MADRID – For beaches, you have to be in Spain of course. However, the country is also not inferior to competing destinations such as Italy and Greece in terms of interesting sights. Spain has no less than 48 monuments and locations that are recognised as World Heritage.
And those are only the internationally recognised buildings, historic city centres or archaeological remains. There’s much more. But we don´t want to get your head completely out of control. Therefore, for International Day of Monuments and Landscapes on April 18, we have listed the ten most visited monuments in Spain for you. This list is compiled by Turespaña. The organisation that promotes Spain abroad and falls under the Ministry of Tourism.
This special day has been proposed as a celebration by the International Council of Monuments and Sites (ICOMOS). It is designed to raise awareness and disseminate information about the value of historical heritage and the importance of preserving and protecting it.
Monuments have not only become the best proof of the existence of different civilisations, but they are also an essential element for the tourism industry. Often, they are the main motivation of many travellers that pushes them to visit a specific destination.
A great opportunity for all Spain lovers to see which monument they have not yet seen and to plan their next trip to Spain on that basis. The list is arranged from least visited to most visited monuments.
Giralda in Seville
As one of the best-known symbols of Seville and the second-largest cathedral in the world, the Giralda is a must-see for any traveller visiting this beautiful city. Originally built as a minaret for the Great Mosque of Seville in the 12th century, the tower is now one of the city’s best-known landmarks and serves as the bell tower for the cathedral. The tower is 104 metres high and offers a spectacular view of the city and surroundings. Climbing gives visitors the chance to see the beautiful architecture up close while enjoying breathtaking vistas.
The Giralda is also an important historical monument. It was built during the Moorish rule of Spain and reflects the unique architecture of the time with a combined Arabic and Andalucian style.
Roman Theatre in Mérida
The Roman Theatre in Merida is a fascinating sight for anyone interested in the history of the Roman Empire and the impact it had on Spanish culture. It was built in the 1st century AD and served as the cultural centre of the city. It could seat over 6,000 people and was used for a variety of events, including plays, musical performances and gladiator fights. The theatre is one of the best-preserved Roman theatres in the world and provides a fascinating insight into the architecture and engineering of the time.
An impressive aspect of the theatre is its wonderful acoustics. The stands were designed in such a way that the sound spread perfectly so that every spectator could hear and see everything well. It is therefore not surprising that the theatre is still used for cultural events and performances.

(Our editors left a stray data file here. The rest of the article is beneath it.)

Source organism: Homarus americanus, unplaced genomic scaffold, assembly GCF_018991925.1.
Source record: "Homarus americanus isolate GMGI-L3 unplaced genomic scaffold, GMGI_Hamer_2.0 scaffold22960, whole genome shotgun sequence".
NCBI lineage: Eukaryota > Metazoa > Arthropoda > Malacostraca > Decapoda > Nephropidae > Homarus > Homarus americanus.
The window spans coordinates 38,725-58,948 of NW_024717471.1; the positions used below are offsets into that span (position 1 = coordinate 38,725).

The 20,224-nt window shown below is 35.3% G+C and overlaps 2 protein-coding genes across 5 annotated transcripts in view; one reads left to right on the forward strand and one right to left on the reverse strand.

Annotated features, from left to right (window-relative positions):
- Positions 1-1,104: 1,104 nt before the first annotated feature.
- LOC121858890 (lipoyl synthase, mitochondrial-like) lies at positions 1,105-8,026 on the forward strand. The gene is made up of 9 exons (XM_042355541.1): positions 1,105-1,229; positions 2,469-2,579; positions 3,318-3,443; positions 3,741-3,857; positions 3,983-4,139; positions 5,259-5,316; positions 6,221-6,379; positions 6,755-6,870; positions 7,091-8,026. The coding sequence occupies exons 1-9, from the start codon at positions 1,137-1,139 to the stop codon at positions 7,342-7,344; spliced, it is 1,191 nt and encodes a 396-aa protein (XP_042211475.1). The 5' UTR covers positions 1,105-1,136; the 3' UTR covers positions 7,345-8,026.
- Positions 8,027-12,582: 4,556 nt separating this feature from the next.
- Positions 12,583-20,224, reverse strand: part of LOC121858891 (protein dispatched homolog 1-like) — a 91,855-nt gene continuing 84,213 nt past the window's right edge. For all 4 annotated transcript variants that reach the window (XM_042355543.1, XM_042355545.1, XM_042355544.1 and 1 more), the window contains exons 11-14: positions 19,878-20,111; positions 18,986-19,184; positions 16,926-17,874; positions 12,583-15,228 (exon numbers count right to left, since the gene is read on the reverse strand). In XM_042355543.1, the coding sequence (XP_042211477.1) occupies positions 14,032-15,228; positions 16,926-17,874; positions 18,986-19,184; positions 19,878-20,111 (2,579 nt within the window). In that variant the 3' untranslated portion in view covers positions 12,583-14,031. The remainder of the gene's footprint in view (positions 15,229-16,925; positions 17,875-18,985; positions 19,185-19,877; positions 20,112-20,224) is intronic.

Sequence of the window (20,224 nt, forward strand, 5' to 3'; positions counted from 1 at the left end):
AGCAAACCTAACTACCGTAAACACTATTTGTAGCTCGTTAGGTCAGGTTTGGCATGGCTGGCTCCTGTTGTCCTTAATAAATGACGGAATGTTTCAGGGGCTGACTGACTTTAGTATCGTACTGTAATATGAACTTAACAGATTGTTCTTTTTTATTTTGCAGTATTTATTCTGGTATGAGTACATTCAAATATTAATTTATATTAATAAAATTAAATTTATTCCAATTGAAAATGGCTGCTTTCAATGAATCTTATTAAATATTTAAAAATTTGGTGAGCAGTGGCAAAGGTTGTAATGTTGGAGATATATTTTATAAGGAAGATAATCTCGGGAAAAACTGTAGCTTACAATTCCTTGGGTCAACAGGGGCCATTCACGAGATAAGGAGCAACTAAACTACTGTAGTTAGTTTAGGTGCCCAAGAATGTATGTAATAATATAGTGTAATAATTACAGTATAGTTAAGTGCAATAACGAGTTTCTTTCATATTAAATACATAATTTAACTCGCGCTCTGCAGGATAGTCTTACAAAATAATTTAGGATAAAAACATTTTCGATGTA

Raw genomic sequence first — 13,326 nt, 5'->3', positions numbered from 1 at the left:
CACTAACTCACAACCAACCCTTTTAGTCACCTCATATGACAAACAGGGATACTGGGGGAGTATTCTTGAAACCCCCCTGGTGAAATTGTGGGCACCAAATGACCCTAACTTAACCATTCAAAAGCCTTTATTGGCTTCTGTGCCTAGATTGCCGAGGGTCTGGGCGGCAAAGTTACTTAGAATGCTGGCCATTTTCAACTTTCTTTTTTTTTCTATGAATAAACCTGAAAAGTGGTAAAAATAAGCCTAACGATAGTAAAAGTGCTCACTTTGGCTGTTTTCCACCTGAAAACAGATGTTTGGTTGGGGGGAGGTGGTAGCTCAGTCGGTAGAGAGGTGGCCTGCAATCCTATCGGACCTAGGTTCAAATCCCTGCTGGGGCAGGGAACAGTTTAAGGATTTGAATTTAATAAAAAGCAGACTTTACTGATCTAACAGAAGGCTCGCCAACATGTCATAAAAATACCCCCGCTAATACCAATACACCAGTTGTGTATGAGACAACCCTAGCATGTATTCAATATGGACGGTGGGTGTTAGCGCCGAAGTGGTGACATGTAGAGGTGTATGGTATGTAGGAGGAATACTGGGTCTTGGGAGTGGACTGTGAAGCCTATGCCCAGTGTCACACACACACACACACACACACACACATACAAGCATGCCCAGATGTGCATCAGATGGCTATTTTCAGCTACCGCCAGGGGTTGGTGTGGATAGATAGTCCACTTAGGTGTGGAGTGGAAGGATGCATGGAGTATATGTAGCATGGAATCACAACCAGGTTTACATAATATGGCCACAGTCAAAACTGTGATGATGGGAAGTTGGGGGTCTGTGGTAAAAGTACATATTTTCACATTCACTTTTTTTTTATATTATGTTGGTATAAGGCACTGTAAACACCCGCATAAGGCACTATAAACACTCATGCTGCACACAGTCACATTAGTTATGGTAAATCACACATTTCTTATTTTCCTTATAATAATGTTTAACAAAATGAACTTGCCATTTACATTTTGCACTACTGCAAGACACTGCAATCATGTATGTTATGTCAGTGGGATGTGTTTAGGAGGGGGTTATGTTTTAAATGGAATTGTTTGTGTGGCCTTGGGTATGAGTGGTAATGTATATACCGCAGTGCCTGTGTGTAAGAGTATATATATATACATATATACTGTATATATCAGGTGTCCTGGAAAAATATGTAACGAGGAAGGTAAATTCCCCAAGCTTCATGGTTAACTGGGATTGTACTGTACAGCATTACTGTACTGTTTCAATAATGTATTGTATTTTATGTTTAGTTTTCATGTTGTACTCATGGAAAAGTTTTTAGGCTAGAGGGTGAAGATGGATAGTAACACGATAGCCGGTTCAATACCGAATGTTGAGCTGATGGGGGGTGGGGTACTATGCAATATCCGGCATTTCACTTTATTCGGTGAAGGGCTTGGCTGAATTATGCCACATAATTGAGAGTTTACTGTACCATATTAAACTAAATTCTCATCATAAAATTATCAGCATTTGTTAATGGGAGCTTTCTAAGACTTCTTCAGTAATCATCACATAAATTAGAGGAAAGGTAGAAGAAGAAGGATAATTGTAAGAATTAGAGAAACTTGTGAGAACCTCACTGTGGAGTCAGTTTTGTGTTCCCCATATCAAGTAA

The Roman Theatre is part of a larger archaeological complex that also includes the Amphitheatre, the Temple of Diana and the Roman Aqueduct, all of which are part of the UNESCO World Heritage Site.
Also read: Mérida – a Roman treasure trove in Spain
Cathedral of Palma (Mallorca)
Palma’s cathedral, La Seu, is one of Palma de Mallorca’s most notable landmarks. Here are a few reasons why you can’t miss a visit when you’re in Palma. The building is a beautiful example of Gothic architecture and is one of the largest churches in Europe. From the outside, it is impressive to see a huge rose window and beautiful statues adorning the facade. Inside, visitors can enjoy the beautiful vaults, stained glass windows and chapels.
There is a lot of history and symbolism behind the cathedral. The building is over 700 years old and has a history that dates back to the Moorish rule of Mallorca. There are some beautiful works of art to admire, such as Gaudí’s famous canopy and a painting by Francisco de Goya. The cathedral is still one of Palma’s most important religious centres and services and celebrations are regularly held there. It is also a popular wedding venue and venue for several important events, such as the annual Dijous Bo festival.
The Basílica de Nuestra Señora del Pilar is one of the most important sights of the city of Zaragoza. The building has unique architecture and is one of the most important baroque buildings in Spain. The facade is richly decorated with statues and reliefs. The interior is equally impressive with beautiful domes and vaults embellished with paintings and frescoes.
The basilica is also one of the most important sanctuaries of the Catholic Church and is considered the most important church in Spain after the Cathedral of Santiago de Compostela. It is home to the image of the Virgin of Pilar, which plays a significant role in Spanish religious tradition. It is also an key cultural attraction because of the impressive collection of works of art that you can see there. Amongst are paintings by famous Spanish artists such as Francisco de Goya and Diego Velázquez. In the museum in the church, visitors can learn more about the history and religious significance of the basilica.